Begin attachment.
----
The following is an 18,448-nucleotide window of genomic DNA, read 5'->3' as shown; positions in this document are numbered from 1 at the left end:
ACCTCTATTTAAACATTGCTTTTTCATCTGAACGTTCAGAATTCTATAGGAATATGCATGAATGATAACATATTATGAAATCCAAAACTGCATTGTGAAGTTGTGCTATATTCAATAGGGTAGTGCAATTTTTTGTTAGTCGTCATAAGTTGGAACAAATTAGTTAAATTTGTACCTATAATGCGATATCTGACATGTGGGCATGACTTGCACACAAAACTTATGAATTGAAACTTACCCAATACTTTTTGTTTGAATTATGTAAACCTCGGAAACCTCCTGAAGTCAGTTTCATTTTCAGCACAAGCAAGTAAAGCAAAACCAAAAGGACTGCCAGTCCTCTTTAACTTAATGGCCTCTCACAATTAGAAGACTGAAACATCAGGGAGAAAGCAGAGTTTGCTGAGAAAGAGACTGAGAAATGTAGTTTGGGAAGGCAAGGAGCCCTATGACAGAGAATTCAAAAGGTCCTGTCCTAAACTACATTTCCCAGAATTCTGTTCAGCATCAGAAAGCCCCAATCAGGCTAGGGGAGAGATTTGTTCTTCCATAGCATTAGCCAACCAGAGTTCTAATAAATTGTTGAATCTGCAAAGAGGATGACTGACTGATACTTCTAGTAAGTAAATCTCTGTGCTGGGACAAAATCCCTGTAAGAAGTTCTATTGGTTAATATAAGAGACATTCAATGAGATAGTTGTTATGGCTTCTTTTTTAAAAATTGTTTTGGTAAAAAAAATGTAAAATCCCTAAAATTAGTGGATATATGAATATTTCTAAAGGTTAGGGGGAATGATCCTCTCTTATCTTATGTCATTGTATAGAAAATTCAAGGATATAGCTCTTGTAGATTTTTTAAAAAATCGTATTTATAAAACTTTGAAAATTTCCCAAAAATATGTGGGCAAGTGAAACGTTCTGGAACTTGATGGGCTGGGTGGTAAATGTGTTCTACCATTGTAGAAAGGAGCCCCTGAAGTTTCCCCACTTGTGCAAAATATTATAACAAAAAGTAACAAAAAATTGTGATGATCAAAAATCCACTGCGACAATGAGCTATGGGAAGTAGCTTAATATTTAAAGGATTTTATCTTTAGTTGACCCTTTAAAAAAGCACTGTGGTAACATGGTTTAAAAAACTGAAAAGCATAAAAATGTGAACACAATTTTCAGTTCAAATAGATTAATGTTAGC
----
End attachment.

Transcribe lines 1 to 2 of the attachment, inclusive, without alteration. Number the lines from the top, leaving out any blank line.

The following is an 18,448-nucleotide window of genomic DNA, read 5'->3' as shown; positions in this document are numbered from 1 at the left end:
ACCTCTATTTAAACATTGCTTTTTCATCTGAACGTTCAGAATTCTATAGGAATATGCATGAATGATAACATATTATGAAATCCAAAACTGCATTGTGAAGTTGTGCTATATTCAATAGGGTAGTGCAATTTTTTGTTAGTCGTCATAAGTTGGAACAAATTAGTTAAATTTGTACCTATAATGCGATATCTGACATGTGGGCATGACTTGCACACAAAACTTATGAATTGAAACTTACCCAATACTTTTTGTTTGAATTATGTAAACCTCGGAAACCTCCTGAAGTCAGTTTCATTTTCAGCACAAGCAAGTAAAGCAAAACCAAAAGGACTGCCAGTCCTCTTTAACTTAATGGCCTCTCACAATTAGAAGACTGAAACATCAGGGAGAAAGCAGAGTTTGCTGAGAAAGAGACTGAGAAATGTAGTTTGGGAAGGCAAGGAGCCCTATGACAGAGAATTCAAAAGGTCCTGTCCTAAACTACATTTCCCAGAATTCTGTTCAGCATCAGAAAGCCCCAATCAGGCTAGGGGAGAGATTTGTTCTTCCATAGCATTAGCCAACCAGAGTTCTAATAAATTGTTGAATCTGCAAAGAGGATGACTGACTGATACTTCTAGTAAGTAAATCTCTGTGCTGGGACAAAATCCCTGTAAGAAGTTCTATTGGTTAATATAAGAGACATTCAATGAGATAGTTGTTATGGCTTCTTTTTTAAAAATTGTTTTGGTAAAAAAAATGTAAAATCCCTAAAATTAGTGGATATATGAATATTTCTAAAGGTTAGGGGGAATGATCCTCTCTTATCTTATGTCATTGTATAGAAAATTCAAGGATATAGCTCTTGTAGATTTTTTAAAAAATCGTATTTATAAAACTTTGAAAATTTCCCAAAAATATGTGGGCAAGTGAAACGTTCTGGAACTTGATGGGCTGGGTGGTAAATGTGTTCTACCATTGTAGAAAGGAGCCCCTGAAGTTTCCCCACTTGTGCAAAATATTATAACAAAAAGTAACAAAAAATTGTGATGATCAAAAATCCACTGCGACAATGAGCTATGGGAAGTAGCTTAATATTTAAAGGATTTTATCTTTAGTTGACCCTTTAAAAAAGCACTGTGGTAACATGGTTTAAAAAACTGAAAAGCATAAAAATGTGAACACAATTTTCAGTTCAAATAGATTAATGTTAGC